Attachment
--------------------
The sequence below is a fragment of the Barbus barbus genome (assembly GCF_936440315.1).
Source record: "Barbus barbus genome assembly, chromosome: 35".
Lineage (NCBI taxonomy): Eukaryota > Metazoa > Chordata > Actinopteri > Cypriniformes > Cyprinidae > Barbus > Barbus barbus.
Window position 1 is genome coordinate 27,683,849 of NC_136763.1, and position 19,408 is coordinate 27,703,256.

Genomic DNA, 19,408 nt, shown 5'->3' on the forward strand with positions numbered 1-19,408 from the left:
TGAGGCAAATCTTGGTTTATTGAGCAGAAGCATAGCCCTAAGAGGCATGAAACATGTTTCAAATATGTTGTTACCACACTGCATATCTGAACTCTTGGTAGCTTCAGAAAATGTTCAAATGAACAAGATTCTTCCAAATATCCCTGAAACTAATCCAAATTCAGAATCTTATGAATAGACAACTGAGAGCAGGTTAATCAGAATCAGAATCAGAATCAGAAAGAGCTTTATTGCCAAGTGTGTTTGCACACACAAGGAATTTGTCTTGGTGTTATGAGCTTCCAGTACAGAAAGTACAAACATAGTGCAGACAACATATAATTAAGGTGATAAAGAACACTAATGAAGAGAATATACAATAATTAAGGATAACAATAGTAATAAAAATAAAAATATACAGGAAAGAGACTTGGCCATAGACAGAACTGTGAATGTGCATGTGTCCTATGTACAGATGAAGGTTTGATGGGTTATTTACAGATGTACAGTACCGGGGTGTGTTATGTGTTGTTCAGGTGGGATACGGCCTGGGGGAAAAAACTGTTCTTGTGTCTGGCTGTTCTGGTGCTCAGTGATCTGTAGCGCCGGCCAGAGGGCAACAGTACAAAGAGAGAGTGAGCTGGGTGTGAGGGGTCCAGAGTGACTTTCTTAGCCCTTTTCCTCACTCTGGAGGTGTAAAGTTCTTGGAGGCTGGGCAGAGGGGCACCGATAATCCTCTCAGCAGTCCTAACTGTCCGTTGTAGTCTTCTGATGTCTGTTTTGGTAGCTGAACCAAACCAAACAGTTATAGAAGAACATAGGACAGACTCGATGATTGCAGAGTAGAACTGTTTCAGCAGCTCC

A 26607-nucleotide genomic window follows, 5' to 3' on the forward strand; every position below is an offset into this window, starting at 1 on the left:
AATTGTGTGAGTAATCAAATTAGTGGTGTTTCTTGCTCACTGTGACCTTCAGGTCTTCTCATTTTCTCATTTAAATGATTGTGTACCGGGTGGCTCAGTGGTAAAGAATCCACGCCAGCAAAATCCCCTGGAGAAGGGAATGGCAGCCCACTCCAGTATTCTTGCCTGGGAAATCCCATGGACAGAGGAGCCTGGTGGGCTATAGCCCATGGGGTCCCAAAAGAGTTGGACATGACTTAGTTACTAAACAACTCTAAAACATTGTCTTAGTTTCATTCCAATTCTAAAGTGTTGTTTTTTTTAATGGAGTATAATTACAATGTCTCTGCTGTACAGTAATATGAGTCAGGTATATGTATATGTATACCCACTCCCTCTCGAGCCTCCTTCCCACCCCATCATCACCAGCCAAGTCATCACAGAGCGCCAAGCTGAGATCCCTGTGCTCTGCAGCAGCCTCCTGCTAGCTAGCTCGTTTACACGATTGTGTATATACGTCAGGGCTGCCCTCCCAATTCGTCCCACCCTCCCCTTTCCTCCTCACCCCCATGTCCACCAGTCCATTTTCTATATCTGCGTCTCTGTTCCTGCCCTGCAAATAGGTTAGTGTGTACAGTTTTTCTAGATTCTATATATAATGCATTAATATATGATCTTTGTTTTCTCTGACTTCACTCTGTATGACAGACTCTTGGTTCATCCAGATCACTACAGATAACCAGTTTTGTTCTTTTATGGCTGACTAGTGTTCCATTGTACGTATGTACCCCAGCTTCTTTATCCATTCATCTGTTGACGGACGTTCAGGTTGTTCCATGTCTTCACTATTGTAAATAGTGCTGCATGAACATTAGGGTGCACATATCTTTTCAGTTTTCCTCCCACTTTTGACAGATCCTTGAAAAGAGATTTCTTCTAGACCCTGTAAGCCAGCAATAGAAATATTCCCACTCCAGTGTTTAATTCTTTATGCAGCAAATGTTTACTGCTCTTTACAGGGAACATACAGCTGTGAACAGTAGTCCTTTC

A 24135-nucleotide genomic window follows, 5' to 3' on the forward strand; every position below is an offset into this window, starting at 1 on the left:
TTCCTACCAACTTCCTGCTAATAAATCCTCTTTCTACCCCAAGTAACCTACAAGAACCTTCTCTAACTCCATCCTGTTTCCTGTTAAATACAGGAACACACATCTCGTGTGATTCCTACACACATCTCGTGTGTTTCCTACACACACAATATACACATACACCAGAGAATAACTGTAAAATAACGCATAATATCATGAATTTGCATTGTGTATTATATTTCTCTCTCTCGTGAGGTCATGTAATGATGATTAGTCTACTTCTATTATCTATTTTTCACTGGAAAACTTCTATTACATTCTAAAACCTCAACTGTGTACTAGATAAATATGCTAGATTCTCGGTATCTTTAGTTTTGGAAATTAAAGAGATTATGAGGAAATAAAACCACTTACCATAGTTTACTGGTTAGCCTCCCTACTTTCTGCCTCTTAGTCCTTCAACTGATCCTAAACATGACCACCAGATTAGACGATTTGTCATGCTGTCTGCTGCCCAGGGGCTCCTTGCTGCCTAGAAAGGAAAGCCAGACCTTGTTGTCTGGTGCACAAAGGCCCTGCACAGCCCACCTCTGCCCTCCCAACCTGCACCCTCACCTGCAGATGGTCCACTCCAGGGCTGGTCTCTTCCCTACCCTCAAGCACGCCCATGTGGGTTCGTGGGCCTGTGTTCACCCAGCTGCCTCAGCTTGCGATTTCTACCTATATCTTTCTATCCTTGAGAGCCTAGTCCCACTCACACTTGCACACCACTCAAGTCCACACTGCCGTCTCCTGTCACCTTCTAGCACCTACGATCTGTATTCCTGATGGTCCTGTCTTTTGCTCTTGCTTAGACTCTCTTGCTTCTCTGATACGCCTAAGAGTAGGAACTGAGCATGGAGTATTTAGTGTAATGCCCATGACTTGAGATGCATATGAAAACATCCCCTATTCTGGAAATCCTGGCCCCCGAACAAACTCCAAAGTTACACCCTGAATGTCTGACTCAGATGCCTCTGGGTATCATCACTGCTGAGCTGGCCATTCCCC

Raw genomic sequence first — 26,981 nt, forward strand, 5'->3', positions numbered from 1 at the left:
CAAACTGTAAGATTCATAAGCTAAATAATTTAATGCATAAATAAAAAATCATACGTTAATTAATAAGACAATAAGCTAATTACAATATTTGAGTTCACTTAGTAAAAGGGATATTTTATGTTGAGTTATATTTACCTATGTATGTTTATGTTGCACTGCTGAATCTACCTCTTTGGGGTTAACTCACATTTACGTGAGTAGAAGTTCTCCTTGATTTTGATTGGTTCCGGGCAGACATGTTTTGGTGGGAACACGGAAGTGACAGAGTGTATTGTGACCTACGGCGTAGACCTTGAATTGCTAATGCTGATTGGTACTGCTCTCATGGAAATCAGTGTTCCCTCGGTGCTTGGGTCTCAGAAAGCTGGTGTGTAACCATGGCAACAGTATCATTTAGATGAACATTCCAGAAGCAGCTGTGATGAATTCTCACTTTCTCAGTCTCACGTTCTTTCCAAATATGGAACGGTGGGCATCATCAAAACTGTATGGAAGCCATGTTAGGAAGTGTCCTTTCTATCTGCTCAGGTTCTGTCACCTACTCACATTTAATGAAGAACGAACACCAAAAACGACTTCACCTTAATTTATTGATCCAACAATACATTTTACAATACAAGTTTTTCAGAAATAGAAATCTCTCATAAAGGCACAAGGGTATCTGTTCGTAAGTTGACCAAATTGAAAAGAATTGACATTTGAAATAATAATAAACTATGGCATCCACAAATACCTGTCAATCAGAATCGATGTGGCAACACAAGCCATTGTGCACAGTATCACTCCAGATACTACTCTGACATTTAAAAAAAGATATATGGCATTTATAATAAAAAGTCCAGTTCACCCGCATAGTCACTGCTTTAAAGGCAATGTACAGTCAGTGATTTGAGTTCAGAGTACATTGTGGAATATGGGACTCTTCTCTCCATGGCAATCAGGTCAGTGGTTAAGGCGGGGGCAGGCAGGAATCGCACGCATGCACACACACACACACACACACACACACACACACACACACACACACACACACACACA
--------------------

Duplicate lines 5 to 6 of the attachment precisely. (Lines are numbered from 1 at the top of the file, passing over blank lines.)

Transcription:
Genomic DNA, 19,408 nt, shown 5'->3' on the forward strand with positions numbered 1-19,408 from the left:
TGAGGCAAATCTTGGTTTATTGAGCAGAAGCATAGCCCTAAGAGGCATGAAACATGTTTCAAATATGTTGTTACCACACTGCATATCTGAACTCTTGGTAGCTTCAGAAAATGTTCAAATGAACAAGATTCTTCCAAATATCCCTGAAACTAATCCAAATTCAGAATCTTATGAATAGACAACTGAGAGCAGGTTAATCAGAATCAGAATCAGAATCAGAAAGAGCTTTATTGCCAAGTGTGTTTGCACACACAAGGAATTTGTCTTGGTGTTATGAGCTTCCAGTACAGAAAGTACAAACATAGTGCAGACAACATATAATTAAGGTGATAAAGAACACTAATGAAGAGAATATACAATAATTAAGGATAACAATAGTAATAAAAATAAAAATATACAGGAAAGAGACTTGGCCATAGACAGAACTGTGAATGTGCATGTGTCCTATGTACAGATGAAGGTTTGATGGGTTATTTACAGATGTACAGTACCGGGGTGTGTTATGTGTTGTTCAGGTGGGATACGGCCTGGGGGAAAAAACTGTTCTTGTGTCTGGCTGTTCTGGTGCTCAGTGATCTGTAGCGCCGGCCAGAGGGCAACAGTACAAAGAGAGAGTGAGCTGGGTGTGAGGGGTCCAGAGTGACTTTCTTAGCCCTTTTCCTCACTCTGGAGGTGTAAAGTTCTTGGAGGCTGGGCAGAGGGGCACCGATAATCCTCTCAGCAGTCCTAACTGTCCGTTGTAGTCTTCTGATGTCTGTTTTGGTAGCTGAACCAAACCAAACAGTTATAGAAGAACATAGGACAGACTCGATGATTGCAGAGTAGAACTGTTTCAGCAGCTCC